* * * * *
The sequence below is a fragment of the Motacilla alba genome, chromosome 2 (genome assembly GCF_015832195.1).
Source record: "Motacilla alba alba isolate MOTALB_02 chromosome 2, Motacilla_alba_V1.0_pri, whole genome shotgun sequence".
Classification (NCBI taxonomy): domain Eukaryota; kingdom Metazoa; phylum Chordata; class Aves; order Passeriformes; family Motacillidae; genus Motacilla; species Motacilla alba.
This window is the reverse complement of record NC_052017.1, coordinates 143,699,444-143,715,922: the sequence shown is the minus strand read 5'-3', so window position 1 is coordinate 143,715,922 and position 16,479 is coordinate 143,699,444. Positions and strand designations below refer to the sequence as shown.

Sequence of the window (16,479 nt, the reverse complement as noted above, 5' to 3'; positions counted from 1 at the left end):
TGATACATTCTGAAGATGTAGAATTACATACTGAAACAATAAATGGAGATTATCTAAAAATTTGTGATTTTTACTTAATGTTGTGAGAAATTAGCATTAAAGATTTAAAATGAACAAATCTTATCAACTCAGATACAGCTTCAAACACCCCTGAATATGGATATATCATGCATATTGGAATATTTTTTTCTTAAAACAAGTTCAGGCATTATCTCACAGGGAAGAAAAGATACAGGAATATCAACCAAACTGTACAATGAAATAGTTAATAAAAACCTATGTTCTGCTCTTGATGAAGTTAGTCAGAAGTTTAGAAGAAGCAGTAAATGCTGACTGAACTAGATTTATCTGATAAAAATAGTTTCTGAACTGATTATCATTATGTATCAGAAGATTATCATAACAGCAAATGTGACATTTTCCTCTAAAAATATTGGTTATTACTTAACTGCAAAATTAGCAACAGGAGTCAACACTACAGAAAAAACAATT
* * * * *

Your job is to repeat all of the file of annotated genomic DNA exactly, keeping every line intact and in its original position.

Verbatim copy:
The sequence below is a fragment of the Motacilla alba genome, chromosome 2 (genome assembly GCF_015832195.1).
Source record: "Motacilla alba alba isolate MOTALB_02 chromosome 2, Motacilla_alba_V1.0_pri, whole genome shotgun sequence".
Classification (NCBI taxonomy): domain Eukaryota; kingdom Metazoa; phylum Chordata; class Aves; order Passeriformes; family Motacillidae; genus Motacilla; species Motacilla alba.
This window is the reverse complement of record NC_052017.1, coordinates 143,699,444-143,715,922: the sequence shown is the minus strand read 5'-3', so window position 1 is coordinate 143,715,922 and position 16,479 is coordinate 143,699,444. Positions and strand designations below refer to the sequence as shown.

Sequence of the window (16,479 nt, the reverse complement as noted above, 5' to 3'; positions counted from 1 at the left end):
TGATACATTCTGAAGATGTAGAATTACATACTGAAACAATAAATGGAGATTATCTAAAAATTTGTGATTTTTACTTAATGTTGTGAGAAATTAGCATTAAAGATTTAAAATGAACAAATCTTATCAACTCAGATACAGCTTCAAACACCCCTGAATATGGATATATCATGCATATTGGAATATTTTTTTCTTAAAACAAGTTCAGGCATTATCTCACAGGGAAGAAAAGATACAGGAATATCAACCAAACTGTACAATGAAATAGTTAATAAAAACCTATGTTCTGCTCTTGATGAAGTTAGTCAGAAGTTTAGAAGAAGCAGTAAATGCTGACTGAACTAGATTTATCTGATAAAAATAGTTTCTGAACTGATTATCATTATGTATCAGAAGATTATCATAACAGCAAATGTGACATTTTCCTCTAAAAATATTGGTTATTACTTAACTGCAAAATTAGCAACAGGAGTCAACACTACAGAAAAAACAATT